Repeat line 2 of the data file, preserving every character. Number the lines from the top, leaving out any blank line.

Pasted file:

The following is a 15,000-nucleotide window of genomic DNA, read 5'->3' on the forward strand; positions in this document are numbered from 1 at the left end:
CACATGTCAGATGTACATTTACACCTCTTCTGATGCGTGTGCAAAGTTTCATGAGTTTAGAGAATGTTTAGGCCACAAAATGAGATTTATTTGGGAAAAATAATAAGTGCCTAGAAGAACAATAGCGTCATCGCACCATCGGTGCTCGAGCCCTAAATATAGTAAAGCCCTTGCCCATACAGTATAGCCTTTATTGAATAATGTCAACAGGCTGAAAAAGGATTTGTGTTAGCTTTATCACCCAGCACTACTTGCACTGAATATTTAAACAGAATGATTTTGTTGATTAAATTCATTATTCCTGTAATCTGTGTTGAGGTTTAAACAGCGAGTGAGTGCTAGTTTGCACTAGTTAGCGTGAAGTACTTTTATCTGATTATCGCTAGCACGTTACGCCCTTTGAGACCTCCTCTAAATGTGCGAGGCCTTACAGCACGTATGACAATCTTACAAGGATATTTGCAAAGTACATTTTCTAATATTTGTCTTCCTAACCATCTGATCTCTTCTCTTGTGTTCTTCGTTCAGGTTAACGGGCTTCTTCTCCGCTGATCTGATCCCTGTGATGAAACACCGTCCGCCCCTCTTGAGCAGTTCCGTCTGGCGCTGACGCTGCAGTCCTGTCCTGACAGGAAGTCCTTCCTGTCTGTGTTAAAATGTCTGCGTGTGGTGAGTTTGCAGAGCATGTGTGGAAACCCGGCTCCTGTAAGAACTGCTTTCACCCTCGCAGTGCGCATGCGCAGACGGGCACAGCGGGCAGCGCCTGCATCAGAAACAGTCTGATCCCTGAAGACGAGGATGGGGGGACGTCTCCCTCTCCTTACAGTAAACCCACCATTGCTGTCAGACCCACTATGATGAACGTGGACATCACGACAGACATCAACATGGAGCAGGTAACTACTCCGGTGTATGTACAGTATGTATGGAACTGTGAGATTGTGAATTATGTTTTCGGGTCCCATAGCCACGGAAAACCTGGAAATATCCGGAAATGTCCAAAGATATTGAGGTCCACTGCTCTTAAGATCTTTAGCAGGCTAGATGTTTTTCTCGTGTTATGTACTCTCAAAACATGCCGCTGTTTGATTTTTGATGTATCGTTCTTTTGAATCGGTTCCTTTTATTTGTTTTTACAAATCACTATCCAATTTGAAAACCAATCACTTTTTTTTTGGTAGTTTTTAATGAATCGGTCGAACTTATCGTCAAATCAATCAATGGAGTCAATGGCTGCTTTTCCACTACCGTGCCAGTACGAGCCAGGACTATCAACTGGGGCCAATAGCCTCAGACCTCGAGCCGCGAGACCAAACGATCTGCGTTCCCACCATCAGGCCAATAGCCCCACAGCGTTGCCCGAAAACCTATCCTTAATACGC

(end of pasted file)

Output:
CACATGTCAGATGTACATTTACACCTCTTCTGATGCGTGTGCAAAGTTTCATGAGTTTAGAGAATGTTTAGGCCACAAAATGAGATTTATTTGGGAAAAATAATAAGTGCCTAGAAGAACAATAGCGTCATCGCACCATCGGTGCTCGAGCCCTAAATATAGTAAAGCCCTTGCCCATACAGTATAGCCTTTATTGAATAATGTCAACAGGCTGAAAAAGGATTTGTGTTAGCTTTATCACCCAGCACTACTTGCACTGAATATTTAAACAGAATGATTTTGTTGATTAAATTCATTATTCCTGTAATCTGTGTTGAGGTTTAAACAGCGAGTGAGTGCTAGTTTGCACTAGTTAGCGTGAAGTACTTTTATCTGATTATCGCTAGCACGTTACGCCCTTTGAGACCTCCTCTAAATGTGCGAGGCCTTACAGCACGTATGACAATCTTACAAGGATATTTGCAAAGTACATTTTCTAATATTTGTCTTCCTAACCATCTGATCTCTTCTCTTGTGTTCTTCGTTCAGGTTAACGGGCTTCTTCTCCGCTGATCTGATCCCTGTGATGAAACACCGTCCGCCCCTCTTGAGCAGTTCCGTCTGGCGCTGACGCTGCAGTCCTGTCCTGACAGGAAGTCCTTCCTGTCTGTGTTAAAATGTCTGCGTGTGGTGAGTTTGCAGAGCATGTGTGGAAACCCGGCTCCTGTAAGAACTGCTTTCACCCTCGCAGTGCGCATGCGCAGACGGGCACAGCGGGCAGCGCCTGCATCAGAAACAGTCTGATCCCTGAAGACGAGGATGGGGGGACGTCTCCCTCTCCTTACAGTAAACCCACCATTGCTGTCAGACCCACTATGATGAACGTGGACATCACGACAGACATCAACATGGAGCAGGTAACTACTCCGGTGTATGTACAGTATGTATGGAACTGTGAGATTGTGAATTATGTTTTCGGGTCCCATAGCCACGGAAAACCTGGAAATATCCGGAAATGTCCAAAGATATTGAGGTCCACTGCTCTTAAGATCTTTAGCAGGCTAGATGTTTTTCTCGTGTTATGTACTCTCAAAACATGCCGCTGTTTGATTTTTGATGTATCGTTCTTTTGAATCGGTTCCTTTTATTTGTTTTTACAAATCACTATCCAATTTGAAAACCAATCACTTTTTTTTTGGTAGTTTTTAATGAATCGGTCGAACTTATCGTCAAATCAATCAATGGAGTCAATGGCTGCTTTTCCACTACCGTGCCAGTACGAGCCAGGACTATCAACTGGGGCCAATAGCCTCAGACCTCGAGCCGCGAGACCAAACGATCTGCGTTCCCACCATCAGGCCAATAGCCCCACAGCGTTGCCCGAAAACCTATCCTTAATACGC